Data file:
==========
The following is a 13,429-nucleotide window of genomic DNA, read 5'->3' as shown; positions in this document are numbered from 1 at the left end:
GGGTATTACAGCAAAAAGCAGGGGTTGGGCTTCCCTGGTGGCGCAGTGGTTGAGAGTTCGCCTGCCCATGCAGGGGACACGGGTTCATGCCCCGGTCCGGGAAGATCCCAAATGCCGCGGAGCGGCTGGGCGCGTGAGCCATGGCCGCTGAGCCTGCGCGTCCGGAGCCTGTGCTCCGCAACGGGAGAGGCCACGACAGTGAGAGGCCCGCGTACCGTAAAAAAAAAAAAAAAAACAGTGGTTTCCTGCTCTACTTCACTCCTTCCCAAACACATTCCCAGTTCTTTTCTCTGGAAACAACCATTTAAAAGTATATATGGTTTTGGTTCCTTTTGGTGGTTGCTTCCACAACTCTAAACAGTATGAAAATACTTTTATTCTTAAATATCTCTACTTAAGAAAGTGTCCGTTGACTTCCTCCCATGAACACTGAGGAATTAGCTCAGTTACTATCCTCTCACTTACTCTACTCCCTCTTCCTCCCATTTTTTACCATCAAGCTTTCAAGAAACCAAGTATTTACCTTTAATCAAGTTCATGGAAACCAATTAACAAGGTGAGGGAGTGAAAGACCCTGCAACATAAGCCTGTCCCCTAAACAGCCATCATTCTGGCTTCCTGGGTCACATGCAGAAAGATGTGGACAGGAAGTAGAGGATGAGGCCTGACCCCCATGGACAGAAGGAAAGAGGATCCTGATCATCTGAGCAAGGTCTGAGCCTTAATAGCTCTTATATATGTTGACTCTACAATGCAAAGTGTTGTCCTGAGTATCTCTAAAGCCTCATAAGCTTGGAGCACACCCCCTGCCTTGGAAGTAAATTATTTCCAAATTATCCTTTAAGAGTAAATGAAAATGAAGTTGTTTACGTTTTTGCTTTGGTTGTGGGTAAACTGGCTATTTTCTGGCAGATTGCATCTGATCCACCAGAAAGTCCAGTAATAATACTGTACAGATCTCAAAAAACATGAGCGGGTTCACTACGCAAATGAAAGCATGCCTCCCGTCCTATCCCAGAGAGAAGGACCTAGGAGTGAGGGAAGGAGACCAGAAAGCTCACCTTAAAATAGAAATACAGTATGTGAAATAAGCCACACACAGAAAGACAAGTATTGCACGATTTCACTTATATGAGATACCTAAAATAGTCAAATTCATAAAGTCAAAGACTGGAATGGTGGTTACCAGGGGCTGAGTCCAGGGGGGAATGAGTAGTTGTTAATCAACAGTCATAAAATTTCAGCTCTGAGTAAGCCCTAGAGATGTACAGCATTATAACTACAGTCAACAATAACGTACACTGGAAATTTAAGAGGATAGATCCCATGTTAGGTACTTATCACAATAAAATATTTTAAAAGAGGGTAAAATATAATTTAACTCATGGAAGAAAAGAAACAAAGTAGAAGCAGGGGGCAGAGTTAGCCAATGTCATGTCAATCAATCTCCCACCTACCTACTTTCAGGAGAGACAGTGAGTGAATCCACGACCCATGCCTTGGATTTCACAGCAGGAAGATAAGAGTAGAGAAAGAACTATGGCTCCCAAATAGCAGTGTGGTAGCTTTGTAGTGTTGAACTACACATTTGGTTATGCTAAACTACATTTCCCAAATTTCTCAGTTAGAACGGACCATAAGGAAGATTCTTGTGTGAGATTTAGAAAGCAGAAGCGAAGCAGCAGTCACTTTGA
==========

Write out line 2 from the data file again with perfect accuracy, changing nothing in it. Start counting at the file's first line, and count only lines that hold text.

GGGTATTACAGCAAAAAGCAGGGGTTGGGCTTCCCTGGTGGCGCAGTGGTTGAGAGTTCGCCTGCCCATGCAGGGGACACGGGTTCATGCCCCGGTCCGGGAAGATCCCAAATGCCGCGGAGCGGCTGGGCGCGTGAGCCATGGCCGCTGAGCCTGCGCGTCCGGAGCCTGTGCTCCGCAACGGGAGAGGCCACGACAGTGAGAGGCCCGCGTACCGTAAAAAAAAAAAAAAAAACAGTGGTTTCCTGCTCTACTTCACTCCTTCCCAAACACATTCCCAGTTCTTTTCTCTGGAAACAACCATTTAAAAGTATATATGGTTTTGGTTCCTTTTGGTGGTTGCTTCCACAACTCTAAACAGTATGAAAATACTTTTATTCTTAAATATCTCTACTTAAGAAAGTGTCCGTTGACTTCCTCCCATGAACACTGAGGAATTAGCTCAGTTACTATCCTCTCACTTACTCTACTCCCTCTTCCTCCCATTTTTTACCATCAAGCTTTCAAGAAACCAAGTATTTACCTTTAATCAAGTTCATGGAAACCAATTAACAAGGTGAGGGAGTGAAAGACCCTGCAACATAAGCCTGTCCCCTAAACAGCCATCATTCTGGCTTCCTGGGTCACATGCAGAAAGATGTGGACAGGAAGTAGAGGATGAGGCCTGACCCCCATGGACAGAAGGAAAGAGGATCCTGATCATCTGAGCAAGGTCTGAGCCTTAATAGCTCTTATATATGTTGACTCTACAATGCAAAGTGTTGTCCTGAGTATCTCTAAAGCCTCATAAGCTTGGAGCACACCCCCTGCCTTGGAAGTAAATTATTTCCAAATTATCCTTTAAGAGTAAATGAAAATGAAGTTGTTTACGTTTTTGCTTTGGTTGTGGGTAAACTGGCTATTTTCTGGCAGATTGCATCTGATCCACCAGAAAGTCCAGTAATAATACTGTACAGATCTCAAAAAACATGAGCGGGTTCACTACGCAAATGAAAGCATGCCTCCCGTCCTATCCCAGAGAGAAGGACCTAGGAGTGAGGGAAGGAGACCAGAAAGCTCACCTTAAAATAGAAATACAGTATGTGAAATAAGCCACACACAGAAAGACAAGTATTGCACGATTTCACTTATATGAGATACCTAAAATAGTCAAATTCATAAAGTCAAAGACTGGAATGGTGGTTACCAGGGGCTGAGTCCAGGGGGGAATGAGTAGTTGTTAATCAACAGTCATAAAATTTCAGCTCTGAGTAAGCCCTAGAGATGTACAGCATTATAACTACAGTCAACAATAACGTACACTGGAAATTTAAGAGGATAGATCCCATGTTAGGTACTTATCACAATAAAATATTTTAAAAGAGGGTAAAATATAATTTAACTCATGGAAGAAAAGAAACAAAGTAGAAGCAGGGGGCAGAGTTAGCCAATGTCATGTCAATCAATCTCCCACCTACCTACTTTCAGGAGAGACAGTGAGTGAATCCACGACCCATGCCTTGGATTTCACAGCAGGAAGATAAGAGTAGAGAAAGAACTATGGCTCCCAAATAGCAGTGTGGTAGCTTTGTAGTGTTGAACTACACATTTGGTTATGCTAAACTACATTTCCCAAATTTCTCAGTTAGAACGGACCATAAGGAAGATTCTTGTGTGAGATTTAGAAAGCAGAAGCGAAGCAGCAGTCACTTTGA